We were wowed by daring young men in half black and skin in the X's pit and up the short stairs into the middle of the main gallery downstairs. Posing in stretching gestures and a gazes transcending place or meaning, very properly presented as art, lighted and on pedestals amid a crowd carrying on as if there weren't half naked guys standing right there looking down at us — a bit of art in itself.
It reminded of Gordon Young's 80s installation in the member's gallery a few feet down the hall. His Man in Black, a butch guy in black leather open to the waist, seethed with male power. These guys were time and space removed, Young's fierce intensity only vaguely reflected twenty plus years later.
Cyan and green were not in this original work as displayed in the X's project room. I was fascinated to watch my camera flash colors as I shot different exposures of this surreal enough already scene. Colors not in the scene. Those smaller pieces were pink. Cameras always change things anyway, but I can put up with blue blending into green in the video projection portion of John Oliver Lewis and Alex Soto's Float Bloat Burst, if you can.
That same wall has shown long series of small works over the years. Something about that space lends itself to a trail of little images. I remember Bill Nelson's compilation of Oak Cliff sunset Polaroids and others. Tina Medina probably has a long story for these people but I avoid reading long words for short art. I liked the variety of styles, probably a lot of different people, maybe all linked like the soap operas that are all our lives.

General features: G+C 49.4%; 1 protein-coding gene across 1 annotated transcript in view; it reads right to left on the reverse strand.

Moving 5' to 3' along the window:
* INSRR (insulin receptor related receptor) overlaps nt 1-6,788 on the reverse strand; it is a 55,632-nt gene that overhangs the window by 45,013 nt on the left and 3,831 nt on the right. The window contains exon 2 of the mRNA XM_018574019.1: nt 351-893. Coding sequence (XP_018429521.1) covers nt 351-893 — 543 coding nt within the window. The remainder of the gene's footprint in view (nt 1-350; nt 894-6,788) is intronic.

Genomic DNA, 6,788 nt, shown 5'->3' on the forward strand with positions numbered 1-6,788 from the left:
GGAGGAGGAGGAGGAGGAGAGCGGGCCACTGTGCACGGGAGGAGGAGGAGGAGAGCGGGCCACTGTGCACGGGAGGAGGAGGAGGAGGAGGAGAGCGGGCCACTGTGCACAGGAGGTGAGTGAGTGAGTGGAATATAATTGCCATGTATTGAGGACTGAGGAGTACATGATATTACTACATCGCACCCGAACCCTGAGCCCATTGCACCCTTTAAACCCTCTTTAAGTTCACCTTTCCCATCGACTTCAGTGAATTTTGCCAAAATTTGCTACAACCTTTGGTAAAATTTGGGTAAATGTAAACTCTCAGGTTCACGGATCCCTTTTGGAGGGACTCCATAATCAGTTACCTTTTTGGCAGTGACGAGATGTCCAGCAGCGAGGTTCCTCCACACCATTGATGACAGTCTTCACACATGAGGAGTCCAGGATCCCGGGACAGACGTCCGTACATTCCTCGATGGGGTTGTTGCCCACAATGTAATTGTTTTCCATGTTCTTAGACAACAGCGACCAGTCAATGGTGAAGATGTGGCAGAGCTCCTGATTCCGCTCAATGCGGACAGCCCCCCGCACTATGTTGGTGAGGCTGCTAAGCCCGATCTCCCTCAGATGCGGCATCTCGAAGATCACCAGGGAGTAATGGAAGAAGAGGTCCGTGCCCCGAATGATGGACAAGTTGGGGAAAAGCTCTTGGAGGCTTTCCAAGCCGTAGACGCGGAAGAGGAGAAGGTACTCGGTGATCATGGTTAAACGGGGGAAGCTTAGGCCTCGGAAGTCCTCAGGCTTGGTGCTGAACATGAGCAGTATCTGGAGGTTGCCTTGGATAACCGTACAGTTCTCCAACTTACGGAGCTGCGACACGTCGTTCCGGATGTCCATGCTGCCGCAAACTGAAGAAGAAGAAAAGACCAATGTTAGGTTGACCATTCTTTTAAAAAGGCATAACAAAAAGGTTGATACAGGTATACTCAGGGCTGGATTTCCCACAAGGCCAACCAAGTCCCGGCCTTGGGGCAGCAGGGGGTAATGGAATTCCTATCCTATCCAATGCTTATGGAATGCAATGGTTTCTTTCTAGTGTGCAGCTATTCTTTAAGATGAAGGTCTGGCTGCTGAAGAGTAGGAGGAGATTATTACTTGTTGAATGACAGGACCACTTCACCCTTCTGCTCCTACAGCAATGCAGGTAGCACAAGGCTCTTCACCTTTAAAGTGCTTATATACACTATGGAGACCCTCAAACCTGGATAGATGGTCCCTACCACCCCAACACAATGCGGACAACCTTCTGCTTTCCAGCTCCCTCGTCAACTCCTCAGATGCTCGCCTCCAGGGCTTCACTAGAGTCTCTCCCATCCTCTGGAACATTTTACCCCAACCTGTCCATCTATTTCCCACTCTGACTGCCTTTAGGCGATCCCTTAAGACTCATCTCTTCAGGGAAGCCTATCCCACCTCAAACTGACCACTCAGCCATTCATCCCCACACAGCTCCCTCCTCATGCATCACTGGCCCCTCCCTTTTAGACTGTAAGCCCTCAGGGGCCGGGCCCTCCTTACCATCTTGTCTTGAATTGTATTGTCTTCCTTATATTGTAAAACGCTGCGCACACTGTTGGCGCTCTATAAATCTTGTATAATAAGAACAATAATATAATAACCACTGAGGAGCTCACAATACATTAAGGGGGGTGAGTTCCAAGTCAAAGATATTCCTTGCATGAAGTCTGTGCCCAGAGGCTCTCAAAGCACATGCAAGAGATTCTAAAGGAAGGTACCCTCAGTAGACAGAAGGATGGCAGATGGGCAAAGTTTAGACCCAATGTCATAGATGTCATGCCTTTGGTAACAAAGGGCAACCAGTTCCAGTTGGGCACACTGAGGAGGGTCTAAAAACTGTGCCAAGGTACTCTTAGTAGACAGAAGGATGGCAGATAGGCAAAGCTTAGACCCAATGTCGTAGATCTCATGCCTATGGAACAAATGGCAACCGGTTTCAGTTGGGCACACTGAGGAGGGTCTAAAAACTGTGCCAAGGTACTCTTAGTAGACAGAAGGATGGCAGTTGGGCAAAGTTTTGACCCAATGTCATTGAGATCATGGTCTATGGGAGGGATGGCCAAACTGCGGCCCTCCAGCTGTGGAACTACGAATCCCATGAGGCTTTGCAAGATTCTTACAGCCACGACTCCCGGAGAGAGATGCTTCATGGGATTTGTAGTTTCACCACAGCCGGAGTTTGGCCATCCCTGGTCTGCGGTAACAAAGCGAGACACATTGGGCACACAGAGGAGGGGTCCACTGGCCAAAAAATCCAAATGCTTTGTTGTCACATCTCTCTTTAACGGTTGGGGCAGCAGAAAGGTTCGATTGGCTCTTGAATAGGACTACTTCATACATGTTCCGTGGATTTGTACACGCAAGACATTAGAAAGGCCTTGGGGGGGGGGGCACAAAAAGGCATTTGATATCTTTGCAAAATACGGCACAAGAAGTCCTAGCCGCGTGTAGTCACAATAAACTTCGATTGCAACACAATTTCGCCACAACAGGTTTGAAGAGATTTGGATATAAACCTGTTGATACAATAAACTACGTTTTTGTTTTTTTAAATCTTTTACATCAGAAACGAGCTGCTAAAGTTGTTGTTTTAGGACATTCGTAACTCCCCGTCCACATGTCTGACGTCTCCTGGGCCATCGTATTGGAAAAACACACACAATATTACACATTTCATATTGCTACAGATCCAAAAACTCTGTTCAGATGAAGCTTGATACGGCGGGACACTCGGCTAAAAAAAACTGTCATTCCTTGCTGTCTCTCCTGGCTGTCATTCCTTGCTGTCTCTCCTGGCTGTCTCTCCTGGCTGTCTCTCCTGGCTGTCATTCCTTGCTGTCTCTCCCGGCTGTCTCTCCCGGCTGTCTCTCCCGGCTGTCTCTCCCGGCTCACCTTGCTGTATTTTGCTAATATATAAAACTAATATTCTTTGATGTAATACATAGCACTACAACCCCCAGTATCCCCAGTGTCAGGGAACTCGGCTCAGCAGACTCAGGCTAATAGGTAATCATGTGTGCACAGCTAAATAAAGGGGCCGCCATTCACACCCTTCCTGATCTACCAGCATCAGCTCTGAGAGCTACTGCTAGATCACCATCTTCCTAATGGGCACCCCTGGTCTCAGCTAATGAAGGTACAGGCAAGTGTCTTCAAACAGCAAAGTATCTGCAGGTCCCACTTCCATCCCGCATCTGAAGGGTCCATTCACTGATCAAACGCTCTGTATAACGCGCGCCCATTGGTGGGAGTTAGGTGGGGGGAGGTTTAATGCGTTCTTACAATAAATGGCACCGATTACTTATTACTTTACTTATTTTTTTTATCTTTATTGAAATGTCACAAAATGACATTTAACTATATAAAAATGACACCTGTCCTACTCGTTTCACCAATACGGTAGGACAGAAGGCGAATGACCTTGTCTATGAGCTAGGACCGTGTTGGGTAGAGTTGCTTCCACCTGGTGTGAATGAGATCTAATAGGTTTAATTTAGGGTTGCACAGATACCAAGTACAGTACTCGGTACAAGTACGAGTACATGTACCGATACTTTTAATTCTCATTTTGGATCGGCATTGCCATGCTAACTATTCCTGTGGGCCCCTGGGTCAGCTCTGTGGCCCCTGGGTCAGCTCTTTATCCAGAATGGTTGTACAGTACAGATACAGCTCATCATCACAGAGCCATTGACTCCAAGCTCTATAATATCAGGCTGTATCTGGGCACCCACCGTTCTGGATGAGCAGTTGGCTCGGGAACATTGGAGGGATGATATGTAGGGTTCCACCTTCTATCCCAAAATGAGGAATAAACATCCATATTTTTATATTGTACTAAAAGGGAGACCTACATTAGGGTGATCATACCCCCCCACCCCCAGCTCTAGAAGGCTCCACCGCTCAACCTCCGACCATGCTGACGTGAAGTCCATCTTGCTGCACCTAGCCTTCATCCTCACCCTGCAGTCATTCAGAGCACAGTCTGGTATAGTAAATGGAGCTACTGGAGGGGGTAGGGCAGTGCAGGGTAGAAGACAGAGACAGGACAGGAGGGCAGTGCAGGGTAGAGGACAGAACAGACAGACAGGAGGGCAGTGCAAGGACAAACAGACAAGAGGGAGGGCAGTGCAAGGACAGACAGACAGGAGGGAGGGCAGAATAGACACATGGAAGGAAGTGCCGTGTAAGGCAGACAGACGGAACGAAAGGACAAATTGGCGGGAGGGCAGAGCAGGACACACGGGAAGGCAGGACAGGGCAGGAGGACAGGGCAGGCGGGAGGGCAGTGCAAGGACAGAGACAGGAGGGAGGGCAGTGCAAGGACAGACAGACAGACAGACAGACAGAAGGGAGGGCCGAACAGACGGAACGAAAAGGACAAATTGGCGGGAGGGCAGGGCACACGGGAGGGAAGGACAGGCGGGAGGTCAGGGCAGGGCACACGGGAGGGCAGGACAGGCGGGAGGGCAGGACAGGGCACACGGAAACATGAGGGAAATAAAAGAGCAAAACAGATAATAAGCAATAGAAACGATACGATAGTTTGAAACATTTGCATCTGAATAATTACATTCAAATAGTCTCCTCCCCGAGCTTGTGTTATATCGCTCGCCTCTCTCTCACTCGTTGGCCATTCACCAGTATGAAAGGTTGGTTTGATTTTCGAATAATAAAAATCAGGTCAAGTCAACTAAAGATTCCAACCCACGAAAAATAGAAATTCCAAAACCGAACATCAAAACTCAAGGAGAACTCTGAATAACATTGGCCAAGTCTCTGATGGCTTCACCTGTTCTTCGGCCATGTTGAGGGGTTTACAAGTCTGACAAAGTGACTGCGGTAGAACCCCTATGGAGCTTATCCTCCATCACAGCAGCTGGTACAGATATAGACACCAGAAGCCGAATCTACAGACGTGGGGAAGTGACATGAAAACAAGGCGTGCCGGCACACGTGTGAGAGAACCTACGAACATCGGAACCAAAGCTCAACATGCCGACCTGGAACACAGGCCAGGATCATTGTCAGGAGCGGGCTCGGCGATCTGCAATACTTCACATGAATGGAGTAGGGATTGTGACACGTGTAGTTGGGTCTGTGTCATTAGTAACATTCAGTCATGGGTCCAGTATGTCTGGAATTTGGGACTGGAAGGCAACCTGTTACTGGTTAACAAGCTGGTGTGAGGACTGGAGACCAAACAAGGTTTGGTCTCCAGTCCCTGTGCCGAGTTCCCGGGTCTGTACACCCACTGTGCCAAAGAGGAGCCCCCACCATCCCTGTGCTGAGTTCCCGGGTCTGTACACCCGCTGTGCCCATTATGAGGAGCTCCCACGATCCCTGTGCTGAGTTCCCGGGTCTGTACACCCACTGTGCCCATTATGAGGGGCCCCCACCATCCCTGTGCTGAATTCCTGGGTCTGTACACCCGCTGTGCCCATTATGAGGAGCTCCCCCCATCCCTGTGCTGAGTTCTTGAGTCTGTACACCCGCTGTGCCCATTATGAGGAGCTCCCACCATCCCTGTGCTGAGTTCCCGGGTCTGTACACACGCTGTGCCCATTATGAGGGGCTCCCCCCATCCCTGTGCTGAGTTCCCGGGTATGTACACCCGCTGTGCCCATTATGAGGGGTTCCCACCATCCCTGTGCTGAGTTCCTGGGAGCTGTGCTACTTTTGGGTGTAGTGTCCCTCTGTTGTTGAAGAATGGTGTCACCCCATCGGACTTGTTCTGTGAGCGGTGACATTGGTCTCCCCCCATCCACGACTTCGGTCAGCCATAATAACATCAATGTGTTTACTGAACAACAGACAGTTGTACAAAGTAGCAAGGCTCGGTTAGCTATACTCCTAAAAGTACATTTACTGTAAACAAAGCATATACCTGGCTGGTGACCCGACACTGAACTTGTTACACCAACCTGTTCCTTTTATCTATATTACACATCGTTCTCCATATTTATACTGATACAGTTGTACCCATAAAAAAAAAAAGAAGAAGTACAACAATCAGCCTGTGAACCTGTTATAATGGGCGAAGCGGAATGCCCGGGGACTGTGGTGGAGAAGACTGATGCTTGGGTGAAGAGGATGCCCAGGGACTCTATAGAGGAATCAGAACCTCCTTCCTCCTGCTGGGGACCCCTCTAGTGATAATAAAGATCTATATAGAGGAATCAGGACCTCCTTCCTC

I wasn't careful selecting these three faces, but they are distinct, that dull olive tying them and contrasting the flesh and reds. If I'd looked more carefully at more faces I might have recognized more people. I'm pretty sure I know that one in the middle.
Five Hundred X has long been where artists who practice questionable materials in quest of art show their bumps and smears and rips and oddly little piles of pins or needles, spin awhile then centrifuge into even stranger combinations. CJ Smith and many before him have lent this place a colorful — sometimes nearly neutral — history of odd mediums in service to and poking, prodding and propping up art. Splat!
Something there is about threaded lines that thrills, then dangles the loose ends. I have a piece I bought from 500X in the 80s that sews together quilt patterns and Clement Greenberg. Here a spare bedroom scene sets a scene for a thought.
This roll of green and yellow scrolls was inside another one of those precariously opened doors. Looked like a storage room/office. Lots of art crowded on the wall, identified only by an artist's name on tape. We had the feeling we shouldn't have been in there, but the door was open, and some of the art, like this, was very attractive. Probably from a recent X show I missed.
Vivid shades of Billy Hassel. With the rude interruption of the homely plain home in the big middle, a lovely romp neatly combining two- and three-dimensional tonalities in the more or less current style, the post-post-modernist inclination to combine bold graphic art into questionable fine art.
The yellow ring in the middle, itself concentric inside the smarmy purple flower ring, repeats "Home Again" in all-cap yellow on orange. Homing in to that dreadful house painted drably, like the journey is the thing, and once you're finally home, it's the same old same old again, and being home is no great prize, but the journey's a marvelous little fantasy.
No idea who is the guy in black shirt left of the ladder (but I'll happily I.D it) that's always there on that corner into the rafters above. Mayhaps someone at the X will tell. But his semi portrait sets off my ladder so fine.